cara001x-1The portrait you see on the left is a portrait of Caravaggio. Michelangelo da Merisi, always known for his hometown in northern Italy, was one of the most revolutionary artists who ever lived. We would have to search through the art of the West up to the time of Picasso to find any other artist with such immediate impact. By 1650, everyone admitted that they all were "Caravagisti." that is, followers of Caravaggio. Giotto, Caravaggio, and Picasso mark revolutionary breaks with what had gone before. His greatest years of creativity are lived in Rome -- the great Rome that was exploding in the 17th century. The Rome of the Counter Reformation, the Rome of the growing international Roman Catholic Church was at its peak of creativity and energy in the first half of the Seventeenth Century. And no one symbolized better the powerful influence of Rome than did Caravaggio. A friend of Popes and Bishops, a friend of Dukes and Duchesses, he was always in trouble.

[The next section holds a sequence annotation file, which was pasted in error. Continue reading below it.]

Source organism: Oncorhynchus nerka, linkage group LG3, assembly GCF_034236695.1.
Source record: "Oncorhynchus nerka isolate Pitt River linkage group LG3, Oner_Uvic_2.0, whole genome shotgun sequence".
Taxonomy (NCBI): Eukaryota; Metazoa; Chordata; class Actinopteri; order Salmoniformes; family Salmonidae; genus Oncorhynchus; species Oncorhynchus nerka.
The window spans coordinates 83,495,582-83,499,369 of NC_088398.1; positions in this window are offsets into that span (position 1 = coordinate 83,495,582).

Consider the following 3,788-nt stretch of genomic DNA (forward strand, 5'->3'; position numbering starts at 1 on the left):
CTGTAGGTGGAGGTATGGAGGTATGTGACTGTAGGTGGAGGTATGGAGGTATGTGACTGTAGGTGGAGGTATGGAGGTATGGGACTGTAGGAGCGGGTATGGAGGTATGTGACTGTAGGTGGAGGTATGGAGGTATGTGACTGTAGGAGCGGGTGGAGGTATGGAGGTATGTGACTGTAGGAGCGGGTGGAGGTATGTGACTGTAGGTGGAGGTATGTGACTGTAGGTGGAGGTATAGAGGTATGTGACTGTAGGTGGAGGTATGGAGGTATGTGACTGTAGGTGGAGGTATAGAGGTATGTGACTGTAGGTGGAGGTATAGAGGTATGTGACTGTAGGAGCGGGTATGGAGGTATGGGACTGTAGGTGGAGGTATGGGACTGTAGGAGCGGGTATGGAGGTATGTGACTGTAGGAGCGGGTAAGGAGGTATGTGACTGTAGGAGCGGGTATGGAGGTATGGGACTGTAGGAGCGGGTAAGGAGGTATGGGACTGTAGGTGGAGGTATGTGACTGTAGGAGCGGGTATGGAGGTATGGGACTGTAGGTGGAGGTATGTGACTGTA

This is the best one-volume history of Italy that includes the modern part that we want. It provides you with a nice introduction to earlier periods and those of you who studied the Renaissance last year will find these chapters an easy review. You can read about the earlier periods a bit each week tip you get up to 1600. We will use the book all year.

Christopher Duggan,

A Concise History of Italy,

Cambridge University Press; 2 edition (January 20, 2014),

ISBN 0521747430


Andrew Graham-Dixon,

Caravaggio: A Life Sacred and Profane,

W. W. Norton & Company; 1 edition (November 12, 2012),

ISBN 9780393343434